Where panna cotta is cool, creamy and winey

Light, cool and creamy, a spoon glides though with ease — panna cotta with fresh berries is a perfect spring dessert. Of Italian heritage, panna cotta means cooked cream — though the cream is barely cooked, really just warmed enough to dissolve the sugar. Thickened with a little gelatin, these silky custards are best made a day ahead so the gelatin has time to set.

Usually made with sweet cream and milk, we added a touch of sour cream for a welcome tangy note that blends well with the fruity sauce. Strawberry season is beginning to peak and bathing the sliced berries in sweetened red wine syrup imparts an earthy flavor that complements the custard. Plus it looks gorgeous.

Panna cotta is possibly the easiest dessert that you can make, but a few things are important for success. Don’t boil the cream, just heat it. And be sure to stir the mixture well once you’ve added the gelatin, so it’s completely dissolved.

If you wish to unmold the custards, you’ll need to coat the insides of the ramekins lightly with cooking spray. If you don’t want to bother with that step, they’re just as delicious served in their little cups.

Miriam Rubin: mmmrubin@gmail.com or on Twitter @mmmrubin.

Sour Cream Panna Cotta 

PG tested

Serve these custards unmolded onto dessert plates or in their own little cups as they are equally elegant both ways. Make the panna cotta a day ahead for best results.

Cooking spray (optional)

1 teaspoon unflavored gelatin

2/3 cup heavy cream

1/2 cup whole milk

1/3 cup granulated sugar

1/8 teaspoon salt

1/2 cup sour cream

1/2 teaspoon vanilla extract

Set out four 6- to 8-ounce ramekins or custard cups. If you plan on unmolding the panna cottas, coat the insides of the cups with cooking spray.

Add 2 tablespoons cold water to a small bowl and sprinkle the gelatin on top. Let stand to “bloom.”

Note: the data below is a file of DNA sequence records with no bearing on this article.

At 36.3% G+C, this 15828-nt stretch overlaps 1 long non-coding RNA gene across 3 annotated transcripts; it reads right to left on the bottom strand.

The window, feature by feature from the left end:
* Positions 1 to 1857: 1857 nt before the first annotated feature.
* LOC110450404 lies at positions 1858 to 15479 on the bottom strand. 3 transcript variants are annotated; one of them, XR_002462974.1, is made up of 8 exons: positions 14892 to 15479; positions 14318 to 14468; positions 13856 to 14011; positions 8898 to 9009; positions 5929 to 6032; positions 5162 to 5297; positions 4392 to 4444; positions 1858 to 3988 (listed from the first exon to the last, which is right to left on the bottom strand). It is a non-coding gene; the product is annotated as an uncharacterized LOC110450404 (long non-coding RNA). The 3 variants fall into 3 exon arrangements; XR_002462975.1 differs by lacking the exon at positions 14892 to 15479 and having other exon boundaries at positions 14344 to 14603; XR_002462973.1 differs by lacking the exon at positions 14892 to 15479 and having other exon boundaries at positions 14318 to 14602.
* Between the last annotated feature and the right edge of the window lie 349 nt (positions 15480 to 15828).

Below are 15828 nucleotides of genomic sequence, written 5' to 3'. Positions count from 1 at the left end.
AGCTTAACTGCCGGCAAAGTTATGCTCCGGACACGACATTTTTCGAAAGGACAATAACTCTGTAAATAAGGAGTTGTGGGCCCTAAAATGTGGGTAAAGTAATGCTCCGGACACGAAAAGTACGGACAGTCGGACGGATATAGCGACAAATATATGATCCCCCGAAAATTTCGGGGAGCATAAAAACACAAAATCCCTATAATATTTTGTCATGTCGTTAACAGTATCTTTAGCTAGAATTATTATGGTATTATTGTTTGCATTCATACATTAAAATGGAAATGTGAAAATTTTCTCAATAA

Add heavy cream, milk, sugar and salt in a heavy saucepan and cook over medium heat, stirring often to dissolve sugar. Remove from the heat, stir in the gelatin until completely mixed. Let cool to room temperature.

In a medium bowl, mix sour cream and vanilla. Without making too much foam, whisk cream-sugar mixture into the sour cream. Transfer to a Pyrex measuring cup and pour evenly into the ramekins or custard cups. Cover each with plastic wrap and refrigerate overnight until firm. It helps to put them on a baking sheet for transporting and keeping in the fridge so they’re level.

To unmold: One at a time, dip the ramekin in a small bowl of hot water for 20 seconds. Wipe it dry. With fingers, gently press around outside edge of custard to loosen it. Invert a dessert plate over the top and turn both over. Give it a shake and remove ramekin. Spoon the red wine-strawberry sauce over each panna cotta before serving.

Makes 4 servings.

— Miriam Rubin

Red Wine-Strawberry Sauce

1½ cups thinly sliced, hulled small strawberries

3 tablespoons granulated sugar, divided

1/2 cup dry red wine

In serving bowl, mix strawberries and 1 tablespoon sugar. Let stand 10 to 15 minutes, to dissolve sugar and let juices flow.

Meanwhile, put red wine and remaining 2 tablespoons sugar in heavy, medium saucepan. Bring to boil over medium heat, stirring to dissolve sugar. Reduce heat to medium-low and simmer 5 to 6 minutes, just until wine is reduced to about ¼ cup and is slightly syrupy.

Pour over strawberries and let cool or refrigerate until ready to serve.

Makes 4 servings.


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